Researchers have been trying to understand the impact of loneliness on our bodies and brains for decades. As containment measures continue to appear here and there due to the current crisis, it must be borne in mind that social contact is a real need of our brains.
Brain and social isolation
Scientists did not wait for the recent Covid-19 pandemic to be interested in the effects of loneliness on the human body and brain. On March 29, 2021, the magazine Wired said Donald Hebb (1904-1985), a Canadian psychologist who carried out an experiment in the 1950s. remain alone in a small space. This experience was particularly extreme, as the subjects had their hands in cardboard tubes, their ears covered by a pillow, and their eyes blocked by opaque glasses. Donald Hebb then observed a deterioration of mental faculties.
So indeed, the humans that we are very rarely have to face such intense social isolation. However, several studies have already shown that in everyday life, the simple fact of being alone can harm physical and mental health. Some studies had pointed out the advantage of having strong social ties in everyday life. Others had established links between loneliness and depression, or the onset of cardiovascular disease.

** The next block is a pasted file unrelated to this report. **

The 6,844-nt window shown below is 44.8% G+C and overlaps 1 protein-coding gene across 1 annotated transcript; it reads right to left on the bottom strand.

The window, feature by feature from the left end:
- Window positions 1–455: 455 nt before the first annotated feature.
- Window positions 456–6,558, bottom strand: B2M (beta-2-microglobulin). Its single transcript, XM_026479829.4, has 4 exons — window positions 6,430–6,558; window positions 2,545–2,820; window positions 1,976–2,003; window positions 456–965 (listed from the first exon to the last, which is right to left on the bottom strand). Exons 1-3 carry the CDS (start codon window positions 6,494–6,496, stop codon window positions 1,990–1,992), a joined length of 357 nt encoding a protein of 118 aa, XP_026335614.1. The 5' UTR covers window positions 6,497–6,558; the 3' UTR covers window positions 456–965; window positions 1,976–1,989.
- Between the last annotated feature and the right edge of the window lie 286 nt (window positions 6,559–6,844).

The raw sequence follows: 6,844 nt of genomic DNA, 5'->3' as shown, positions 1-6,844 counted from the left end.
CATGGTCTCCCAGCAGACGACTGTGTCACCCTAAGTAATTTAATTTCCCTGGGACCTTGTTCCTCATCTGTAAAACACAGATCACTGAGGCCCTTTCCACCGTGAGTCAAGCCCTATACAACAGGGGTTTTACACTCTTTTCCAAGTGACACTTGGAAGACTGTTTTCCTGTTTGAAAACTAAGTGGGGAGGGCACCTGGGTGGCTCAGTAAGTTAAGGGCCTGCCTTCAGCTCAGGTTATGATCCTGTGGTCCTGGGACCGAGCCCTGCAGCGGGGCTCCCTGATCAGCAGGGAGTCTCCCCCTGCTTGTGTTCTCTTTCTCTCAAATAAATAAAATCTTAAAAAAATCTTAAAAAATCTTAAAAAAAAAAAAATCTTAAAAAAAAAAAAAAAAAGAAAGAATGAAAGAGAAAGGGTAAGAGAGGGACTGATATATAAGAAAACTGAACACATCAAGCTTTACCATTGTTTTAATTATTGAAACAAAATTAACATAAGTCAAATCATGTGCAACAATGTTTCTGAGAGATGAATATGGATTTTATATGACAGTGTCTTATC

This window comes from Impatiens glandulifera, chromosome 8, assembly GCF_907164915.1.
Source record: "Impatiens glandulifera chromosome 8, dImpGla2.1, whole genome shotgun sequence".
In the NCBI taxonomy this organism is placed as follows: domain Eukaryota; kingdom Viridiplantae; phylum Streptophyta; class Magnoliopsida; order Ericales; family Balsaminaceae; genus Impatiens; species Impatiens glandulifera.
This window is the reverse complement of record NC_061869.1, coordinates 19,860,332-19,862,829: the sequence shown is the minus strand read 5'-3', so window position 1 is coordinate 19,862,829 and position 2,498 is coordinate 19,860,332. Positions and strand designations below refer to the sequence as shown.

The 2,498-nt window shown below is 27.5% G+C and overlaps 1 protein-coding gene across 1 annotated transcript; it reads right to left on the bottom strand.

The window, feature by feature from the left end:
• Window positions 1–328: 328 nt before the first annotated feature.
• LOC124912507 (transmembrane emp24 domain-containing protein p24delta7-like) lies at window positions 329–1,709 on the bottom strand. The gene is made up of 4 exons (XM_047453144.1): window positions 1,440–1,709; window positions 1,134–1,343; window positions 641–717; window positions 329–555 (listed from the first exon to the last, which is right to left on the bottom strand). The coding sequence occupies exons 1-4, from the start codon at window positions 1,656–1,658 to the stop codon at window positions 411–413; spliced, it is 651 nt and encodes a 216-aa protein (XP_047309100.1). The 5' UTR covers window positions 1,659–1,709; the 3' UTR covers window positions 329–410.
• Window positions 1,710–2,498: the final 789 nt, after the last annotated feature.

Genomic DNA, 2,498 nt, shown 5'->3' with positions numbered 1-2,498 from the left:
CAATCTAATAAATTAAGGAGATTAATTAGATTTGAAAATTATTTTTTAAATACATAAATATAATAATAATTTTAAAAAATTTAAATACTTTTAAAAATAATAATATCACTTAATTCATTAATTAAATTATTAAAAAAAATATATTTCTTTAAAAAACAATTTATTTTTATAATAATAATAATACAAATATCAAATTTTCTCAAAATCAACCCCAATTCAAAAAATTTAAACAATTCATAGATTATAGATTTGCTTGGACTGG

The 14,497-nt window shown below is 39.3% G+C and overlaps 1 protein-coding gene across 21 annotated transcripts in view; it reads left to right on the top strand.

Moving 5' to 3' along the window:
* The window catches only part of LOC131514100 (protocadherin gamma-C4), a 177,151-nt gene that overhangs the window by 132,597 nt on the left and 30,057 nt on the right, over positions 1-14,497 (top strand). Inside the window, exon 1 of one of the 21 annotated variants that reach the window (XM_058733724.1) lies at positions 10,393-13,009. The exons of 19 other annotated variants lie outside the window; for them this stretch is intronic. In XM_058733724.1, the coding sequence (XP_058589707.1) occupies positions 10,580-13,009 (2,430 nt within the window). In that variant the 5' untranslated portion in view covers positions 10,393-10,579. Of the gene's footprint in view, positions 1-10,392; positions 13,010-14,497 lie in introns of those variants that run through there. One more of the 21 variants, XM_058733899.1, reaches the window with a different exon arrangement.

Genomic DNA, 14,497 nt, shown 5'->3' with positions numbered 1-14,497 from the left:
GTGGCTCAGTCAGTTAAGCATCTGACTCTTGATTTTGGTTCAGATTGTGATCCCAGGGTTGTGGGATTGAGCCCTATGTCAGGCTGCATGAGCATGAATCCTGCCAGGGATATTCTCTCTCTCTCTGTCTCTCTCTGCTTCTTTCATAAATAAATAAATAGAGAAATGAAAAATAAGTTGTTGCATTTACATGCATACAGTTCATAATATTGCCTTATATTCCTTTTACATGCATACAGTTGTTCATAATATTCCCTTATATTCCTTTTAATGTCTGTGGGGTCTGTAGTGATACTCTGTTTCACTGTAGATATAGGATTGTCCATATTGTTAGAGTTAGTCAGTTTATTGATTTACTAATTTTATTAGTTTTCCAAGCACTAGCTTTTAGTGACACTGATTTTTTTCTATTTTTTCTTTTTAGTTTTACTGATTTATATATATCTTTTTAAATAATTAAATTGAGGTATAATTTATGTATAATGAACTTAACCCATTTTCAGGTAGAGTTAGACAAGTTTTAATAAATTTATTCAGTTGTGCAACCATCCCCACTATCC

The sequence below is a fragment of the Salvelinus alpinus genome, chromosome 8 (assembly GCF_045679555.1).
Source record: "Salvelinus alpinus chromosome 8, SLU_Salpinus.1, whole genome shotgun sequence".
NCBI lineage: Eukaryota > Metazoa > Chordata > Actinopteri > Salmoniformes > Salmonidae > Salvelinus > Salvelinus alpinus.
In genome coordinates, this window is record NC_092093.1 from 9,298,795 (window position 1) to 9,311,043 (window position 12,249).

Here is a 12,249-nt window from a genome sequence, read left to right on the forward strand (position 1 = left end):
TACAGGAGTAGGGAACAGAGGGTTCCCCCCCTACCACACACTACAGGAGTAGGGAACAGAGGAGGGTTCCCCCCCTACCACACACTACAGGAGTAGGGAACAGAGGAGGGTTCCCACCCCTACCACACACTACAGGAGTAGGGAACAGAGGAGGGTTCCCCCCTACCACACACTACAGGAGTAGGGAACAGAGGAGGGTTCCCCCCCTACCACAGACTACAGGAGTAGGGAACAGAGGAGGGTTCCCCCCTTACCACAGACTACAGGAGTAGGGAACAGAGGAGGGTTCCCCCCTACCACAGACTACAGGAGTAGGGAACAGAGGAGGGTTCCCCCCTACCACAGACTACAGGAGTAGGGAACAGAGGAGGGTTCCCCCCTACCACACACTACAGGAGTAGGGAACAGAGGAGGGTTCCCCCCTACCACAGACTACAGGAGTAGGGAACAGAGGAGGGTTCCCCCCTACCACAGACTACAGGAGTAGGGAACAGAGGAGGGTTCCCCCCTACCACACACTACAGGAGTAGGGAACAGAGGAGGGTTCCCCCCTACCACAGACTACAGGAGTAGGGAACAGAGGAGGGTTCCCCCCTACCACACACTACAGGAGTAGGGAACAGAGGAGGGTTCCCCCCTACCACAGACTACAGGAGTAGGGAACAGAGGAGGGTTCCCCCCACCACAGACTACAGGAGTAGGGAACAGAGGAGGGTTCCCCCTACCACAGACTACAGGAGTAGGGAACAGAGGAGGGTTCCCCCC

Despite all this research, it was not until last year that researchers actually observed the effects of social isolation on our brains. According to the study published in the journal Neuroscience of nature on December 23, 2020 by a team from the Massachusetts Institute of Technology (MIT), social contact is a vital need for our brains.
The “hungry” brain in case of lack
For the purposes of their study, the researchers recruited four volunteers. They were told to ditch their smartphones, computers and other tablets and then stay in one room for ten hours. In order to keep busy, participants could only write or do puzzles. At the end of the allotted time, the study leaders have performed functional MRIs on these same volunteers, while showing them pictures.
When it was a question of images relating to a social relation, their brains “lit up” at the level of areas related to desires. This illumination was as intense as showing pictures of appetizing food to hungry people. However, these areas contain many dopaminergic neurons, the latter defining our motivations and other expectations vis-à-vis the outside world. The point is, these neurons activate when our brains anticipates positive activity, like having social contact or eating. The concern lies in the lack of satisfaction, making our brains somehow “hungry” due to the lack of social interactions (or food).
For the leaders of the study, this principle could explain the harmful consequences of isolation in the long term. It makes sense that our brains have to adapt, which in itself is not bad. On the other hand, this adaptability is not made to last in the long term and this is where the problem lies.